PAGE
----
Saturday, June 26, 2010

My General McChrystal moment


So eight years ago in the still dismal days running up to the first anniversary of 9/11, July 4 Parade Committee members joined forces with the American Legion to put on a one-year anniversary memorial service that would stand out anywhere in America. I of course was in charge of media relations.

My fellow Irish--equally family rooted in Amherst for 5 generation--friend Kevin Joy had fashioned a replica of the Twin Towers and Pentagon on a large flatbed. At first I thought/worried that somehow it would be kind of tacky turning a somber symbol into a parade float (it lead the July 4 Parade in 2002) but his artistic talent was such that it could not help but remind people of what we lost that day.

We actually initiated the ceremony on the eve of 9/11 when we held an "Irish wake" on the town common, parking the monument and illuminating it overnight with a powerful portable generator lighting system (the same ones used to illuminate Ground Zero at night for workers engaged in recovery operations) that the air wing commander of Barnes Air National Guard let us borrow.

People solemnly trudged in all night long to pay their respects.

At the break of dawn we ferried the float over to Northampton and had is slowly escorted on Rt. 9 at parade speed all the way from Sheldon Field back to Amherst town common escorted by Northampton, Hadley, Amherst and Umass public safety vehicles.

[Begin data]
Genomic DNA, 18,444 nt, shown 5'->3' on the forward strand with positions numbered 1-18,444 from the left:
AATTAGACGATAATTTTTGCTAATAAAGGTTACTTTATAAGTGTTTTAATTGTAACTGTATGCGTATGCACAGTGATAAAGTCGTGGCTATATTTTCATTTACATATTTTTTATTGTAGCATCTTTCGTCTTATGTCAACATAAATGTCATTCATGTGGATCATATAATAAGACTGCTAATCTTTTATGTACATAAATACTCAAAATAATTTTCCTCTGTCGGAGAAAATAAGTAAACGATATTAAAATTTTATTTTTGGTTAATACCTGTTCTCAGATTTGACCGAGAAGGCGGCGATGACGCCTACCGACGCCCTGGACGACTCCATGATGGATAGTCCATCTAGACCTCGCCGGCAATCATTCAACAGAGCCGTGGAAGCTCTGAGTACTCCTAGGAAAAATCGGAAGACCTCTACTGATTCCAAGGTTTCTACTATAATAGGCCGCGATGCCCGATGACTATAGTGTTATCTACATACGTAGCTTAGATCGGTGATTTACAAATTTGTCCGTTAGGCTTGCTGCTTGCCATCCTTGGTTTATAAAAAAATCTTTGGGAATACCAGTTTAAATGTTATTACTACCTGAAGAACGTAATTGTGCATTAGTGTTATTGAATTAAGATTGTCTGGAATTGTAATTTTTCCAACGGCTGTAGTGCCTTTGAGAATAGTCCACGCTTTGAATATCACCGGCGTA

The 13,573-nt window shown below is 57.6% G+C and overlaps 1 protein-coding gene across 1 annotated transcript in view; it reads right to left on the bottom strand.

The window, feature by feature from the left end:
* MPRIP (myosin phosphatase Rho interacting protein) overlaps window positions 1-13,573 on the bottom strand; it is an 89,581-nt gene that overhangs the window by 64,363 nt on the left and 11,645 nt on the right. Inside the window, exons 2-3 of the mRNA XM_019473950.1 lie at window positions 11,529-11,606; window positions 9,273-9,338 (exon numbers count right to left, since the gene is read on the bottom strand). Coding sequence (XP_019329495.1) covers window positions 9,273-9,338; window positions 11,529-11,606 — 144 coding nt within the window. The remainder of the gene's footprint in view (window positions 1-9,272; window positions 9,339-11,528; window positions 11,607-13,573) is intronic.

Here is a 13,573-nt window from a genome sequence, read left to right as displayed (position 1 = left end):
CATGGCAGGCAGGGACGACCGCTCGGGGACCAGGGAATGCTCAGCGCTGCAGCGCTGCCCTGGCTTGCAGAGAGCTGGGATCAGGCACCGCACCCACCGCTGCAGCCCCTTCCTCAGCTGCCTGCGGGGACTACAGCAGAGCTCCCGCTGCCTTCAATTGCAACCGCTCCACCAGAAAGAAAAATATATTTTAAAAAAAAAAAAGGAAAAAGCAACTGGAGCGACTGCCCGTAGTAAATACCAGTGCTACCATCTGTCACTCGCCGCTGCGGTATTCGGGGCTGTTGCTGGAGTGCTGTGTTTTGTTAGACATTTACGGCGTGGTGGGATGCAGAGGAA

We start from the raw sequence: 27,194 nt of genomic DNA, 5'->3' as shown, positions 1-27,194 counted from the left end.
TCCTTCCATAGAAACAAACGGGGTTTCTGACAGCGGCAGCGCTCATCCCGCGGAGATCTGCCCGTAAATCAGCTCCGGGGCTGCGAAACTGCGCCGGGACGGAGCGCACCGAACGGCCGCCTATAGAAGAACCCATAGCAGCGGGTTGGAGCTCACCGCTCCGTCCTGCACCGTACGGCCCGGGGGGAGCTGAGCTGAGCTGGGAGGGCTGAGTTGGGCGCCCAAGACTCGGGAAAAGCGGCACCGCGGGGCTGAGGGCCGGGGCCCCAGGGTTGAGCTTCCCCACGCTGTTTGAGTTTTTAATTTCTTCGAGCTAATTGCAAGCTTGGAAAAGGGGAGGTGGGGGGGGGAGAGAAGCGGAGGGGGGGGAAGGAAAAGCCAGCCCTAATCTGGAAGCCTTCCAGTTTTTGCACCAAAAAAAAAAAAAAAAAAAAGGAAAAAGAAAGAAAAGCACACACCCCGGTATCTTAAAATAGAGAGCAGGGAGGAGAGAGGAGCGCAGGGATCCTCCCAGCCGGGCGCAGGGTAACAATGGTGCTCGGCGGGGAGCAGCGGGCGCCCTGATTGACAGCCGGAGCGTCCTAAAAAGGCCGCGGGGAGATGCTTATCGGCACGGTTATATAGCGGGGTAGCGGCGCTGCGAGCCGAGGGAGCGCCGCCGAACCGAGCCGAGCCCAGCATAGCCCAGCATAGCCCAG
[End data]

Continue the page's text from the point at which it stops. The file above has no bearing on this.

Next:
At around 8:40 AM the two hour ceremony started with speakers, but mainly I remember the ringing of church bells and brief moments of silence to mark those agonizing moments when the planes struck and those magnificent towers fell.

My main job was to get the word out so we could attract 3,000 people back to the Town Common that night to hold a candle (donated by Yankee Candle) where we had printed out all the names of the victims and gingerly attached them to each candle.

The media attention was impressive leading up to the day (considering every community in America was have a ceremony of some kind) The AP called me and said they were sending a reporter and photographer. The Boston Globe sent a reporter the day before for an extended interview and we gave her lots of our time.